I did, however, make use of the leachate that had been collected from the heap, a rich brown stew, which smelt utterly abhorrent. I was able to do this because the compost had been built on slightly tilted corrugated iron, which collected into a drain, dug into the ground and sloping into a collection vessel, in this case an ice cream container. An ingenious idea borrowed from Canterbury organic expert Bob Crowder. I also made use of a stinging nettle tea that had been brewed as part of the course. It was actually brewed for use as a foliar spray for aphids, but I felt much more comfortable making use of its nitrogen-rich qualities as a fertiliser.

Besides which, the seaweed tea that the students had also made was nowhere near ready, and I had to apply something, in the absence of blood and bone, to the straw I was using in the bed. This is essential because the micro-organisms that will break down the excessively carbonaceous straw (it was barley straw, not really the ideal material for this sort of thing) will absorb nitrogen directly from our beautiful compost in outrageous quantities, depriving the precious plants of that valuable macronutrient. The compost leachate and nettle tea will hopefully reduce the risk of nitrogen deficiency.

The straw itself came via the Linwood Resource Centre, kindly dropped off to assist us in exactly this kind of operation. It had also been used as a mulch around the garden and as a compost ingredient, but its use in the raised bed was definitely its finest moment.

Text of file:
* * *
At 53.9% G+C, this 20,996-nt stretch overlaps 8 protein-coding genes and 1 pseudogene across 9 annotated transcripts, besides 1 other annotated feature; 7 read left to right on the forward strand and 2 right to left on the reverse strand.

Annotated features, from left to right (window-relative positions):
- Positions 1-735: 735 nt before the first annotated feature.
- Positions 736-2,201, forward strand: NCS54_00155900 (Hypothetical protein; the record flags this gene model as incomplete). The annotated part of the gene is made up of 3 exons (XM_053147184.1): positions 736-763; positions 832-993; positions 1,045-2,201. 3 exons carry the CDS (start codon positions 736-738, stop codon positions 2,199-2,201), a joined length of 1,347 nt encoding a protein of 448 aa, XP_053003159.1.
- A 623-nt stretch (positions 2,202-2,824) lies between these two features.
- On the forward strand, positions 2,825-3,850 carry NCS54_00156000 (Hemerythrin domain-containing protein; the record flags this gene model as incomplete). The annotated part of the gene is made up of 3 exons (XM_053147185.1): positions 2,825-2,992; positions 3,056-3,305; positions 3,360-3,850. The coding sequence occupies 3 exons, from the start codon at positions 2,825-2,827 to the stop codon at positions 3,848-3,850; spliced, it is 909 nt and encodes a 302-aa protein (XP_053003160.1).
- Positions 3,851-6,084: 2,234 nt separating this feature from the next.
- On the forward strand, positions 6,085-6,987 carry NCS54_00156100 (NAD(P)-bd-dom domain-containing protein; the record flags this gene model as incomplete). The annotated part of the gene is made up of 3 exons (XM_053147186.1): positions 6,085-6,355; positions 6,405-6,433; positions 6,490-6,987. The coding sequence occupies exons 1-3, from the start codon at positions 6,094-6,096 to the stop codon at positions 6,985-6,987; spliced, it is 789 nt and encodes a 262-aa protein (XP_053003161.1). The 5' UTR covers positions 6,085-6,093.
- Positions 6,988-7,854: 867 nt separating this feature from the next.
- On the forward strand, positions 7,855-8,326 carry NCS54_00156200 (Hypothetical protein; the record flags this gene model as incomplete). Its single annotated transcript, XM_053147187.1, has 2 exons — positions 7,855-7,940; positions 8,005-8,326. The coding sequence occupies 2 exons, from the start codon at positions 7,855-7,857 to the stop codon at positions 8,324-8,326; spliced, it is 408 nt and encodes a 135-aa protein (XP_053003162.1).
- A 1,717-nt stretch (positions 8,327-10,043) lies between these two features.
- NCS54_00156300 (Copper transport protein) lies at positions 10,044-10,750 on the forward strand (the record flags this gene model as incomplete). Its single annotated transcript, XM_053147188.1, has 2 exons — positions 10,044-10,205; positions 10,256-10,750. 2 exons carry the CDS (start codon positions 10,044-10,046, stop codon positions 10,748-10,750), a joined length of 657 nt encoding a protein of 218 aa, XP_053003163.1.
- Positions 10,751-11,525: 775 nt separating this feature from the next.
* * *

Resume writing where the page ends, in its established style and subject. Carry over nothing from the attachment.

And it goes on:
I should add, too, that between layers the bed had been treated to a few handfuls of bokashi — sawdust fermented with Effective Microorganisms. This had also been donated, direct from the New Zealand Nature Farming Society. Hopefully it will stimulate microbial activity in the bed and help with plant growth.

The finished product was an especially beautiful and soon to be highly productive, curving garden, edged with apricot prunings from the orchard. It cost us absolutely nothing except labour. This is exactly as it should be.

Organic Integrity
That raised bed, and a number of other aspects of what we have been doing on the property of 4 Riccarton Ave, bring attendant issues with them, not dissimilar to those faced by the more formal community gardens around Christchurch: that of organic integrity.

This may sound crazy; we have not used a single spray, nor have we applied any artificial fertiliser, since we moved in one year ago. Certainly the property is a lot more vibrant than it was a year ago, and I think we must certainly take some credit for this. We have improved the place.

But we would not be in a position to gain organic certification. This is because we are bringing plants and ingredients onto the property that we cannot verify as having come from an organic source. Without going into this too much right now, it is worth considering as an issue for the organic movement, because one of the key areas we must be concentrating on is how to get our urban environments to anything like a sustainable footing.

Greater Good
Yet the very nature of community gardens — which depend on what they can be given, and who will volunteer to work in them — often makes it difficult for them to gain a certification, regardless of the cost involved in doing so. On the other hand, most, if not all community gardens in Christchurch grow to a very high standard, they do not apply pesticides and fertilisers, they make excellent compost on site, they encourage beneficial insects and they improve soil structure and fertility. Surely the effort involved in doing so should be recognised in some way, even if not to a strictly organic standard. Food for thought.

In our garden, we will continue to do what we can to make a vibrant organic space within the Christchurch Botanic Gardens. Hopefully it will eventually be recognised as such by the City Council, and opened to the public.





The following advertisements are not placed by Organic Pathways and are not necessarily organic